June 25 - July 10, 2011

Days 9 & 10 - Fourth of July

Sunday, July 3

Today was very relaxed, as torrential rains dashed our hopes of driving into Accra and hanging out at the beach. But it was a fairly welcome change from the blistering pace we had been moving through the previous week. Some of the more hardened spirits on the team ventured forth into the incessant rain, to buy a new auxiliary cable for a wounded iPod dock and some goodies from other carts. The roads (and therefore the sidewalk) were completely flooded, and getting around became a little game of hot lava monster.

The day continued indoors for the most part, with few blog worthy events. I’ll take a day off from entertaining all of you fine people, and come back tomorrow.

Sasha’s Spotting

Things seemed normal at shoprite. There was a large selection of goods at affordable prices, tabloids, and samples. One find among the aisles in the store seemed slightly strange because it was so Seattle. That was finding Rachel Alexander, ’09 graduate of our very own Garfield High School, among the canned fruits and spices. Apparently Rachel’s dad works here in Ghana and she is staying with him for 5 weeks, today being the last day of her journey.

That’s the Sasha Spotting of the day!

Monday, July 4

A lot happened today.

Everyone woke up pretty early to finish up purchases with the seamstresses. From there, after breakfast, we returned to the primary school to finish up networking the computers. Since the primary school is closer to the center of Accra, the principal had internet in his office, which meant that all of the computers, after running a line to the lab, would have internet. Unfortunately, the slow connection became amplified when it was split between twenty systems, which meant that a lot of work was left to get everything running up to speed.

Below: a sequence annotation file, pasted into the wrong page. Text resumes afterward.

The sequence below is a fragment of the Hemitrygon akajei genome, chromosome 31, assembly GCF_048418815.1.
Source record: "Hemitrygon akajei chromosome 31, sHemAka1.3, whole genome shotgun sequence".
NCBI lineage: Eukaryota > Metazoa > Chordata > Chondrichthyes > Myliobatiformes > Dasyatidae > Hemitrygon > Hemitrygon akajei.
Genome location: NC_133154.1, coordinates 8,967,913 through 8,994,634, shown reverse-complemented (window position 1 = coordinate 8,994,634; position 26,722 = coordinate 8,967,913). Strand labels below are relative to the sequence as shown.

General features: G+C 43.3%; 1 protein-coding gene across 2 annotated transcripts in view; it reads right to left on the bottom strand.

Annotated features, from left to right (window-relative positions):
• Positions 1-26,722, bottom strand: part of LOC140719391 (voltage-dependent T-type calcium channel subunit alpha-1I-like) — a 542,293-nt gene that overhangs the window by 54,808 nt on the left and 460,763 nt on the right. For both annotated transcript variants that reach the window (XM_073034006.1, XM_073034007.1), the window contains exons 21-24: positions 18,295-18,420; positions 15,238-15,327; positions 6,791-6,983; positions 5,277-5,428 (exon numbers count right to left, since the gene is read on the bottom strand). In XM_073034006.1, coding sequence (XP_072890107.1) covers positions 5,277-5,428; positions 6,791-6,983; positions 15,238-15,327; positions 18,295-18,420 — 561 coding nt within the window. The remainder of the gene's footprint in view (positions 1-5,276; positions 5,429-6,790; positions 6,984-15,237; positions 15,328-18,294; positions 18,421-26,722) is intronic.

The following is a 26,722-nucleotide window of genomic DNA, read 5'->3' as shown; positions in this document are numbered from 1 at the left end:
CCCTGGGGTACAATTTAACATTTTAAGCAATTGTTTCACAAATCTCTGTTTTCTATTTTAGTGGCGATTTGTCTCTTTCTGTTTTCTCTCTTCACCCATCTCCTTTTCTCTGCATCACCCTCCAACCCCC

While Steven, Paul, and myself ran back to get the flash drive with the blog, we checked out a stand that advertised televised live soccer matches. The owner ushered us in, very happy to see us in the town. He proudly declared that we were the first Americans in the “White House” (the name of his restaurant). We quickly drank the Cokes he offered us, and after he refused to take any money, walked back to the school.

After some more troubleshooting with the internet connection, the group headed back to the house all together to meet the drum vendor who came out from Accra. The drums he brought were intricately carved, and sounded great too. He gave us all a complimentary lesson, and we used the skills later on to recreate some of Garfield’s drum cadences.

After dinner, we headed out again to play another game of soccer with the neighborhood kids. We twisted through a few alleys, crossed a railroad track, and came to the same field we had played at before. After about half an hour though, about twenty of the older kids from the village had a pick-up game organized, so our troupe left the field and continued exploring. Eventually we made our way back to the house, and stayed in for the night. Today was a huge highlight because we had so much time to hang out. Hopefully in the coming days we’ll be able to watch a soccer match with some of the locals.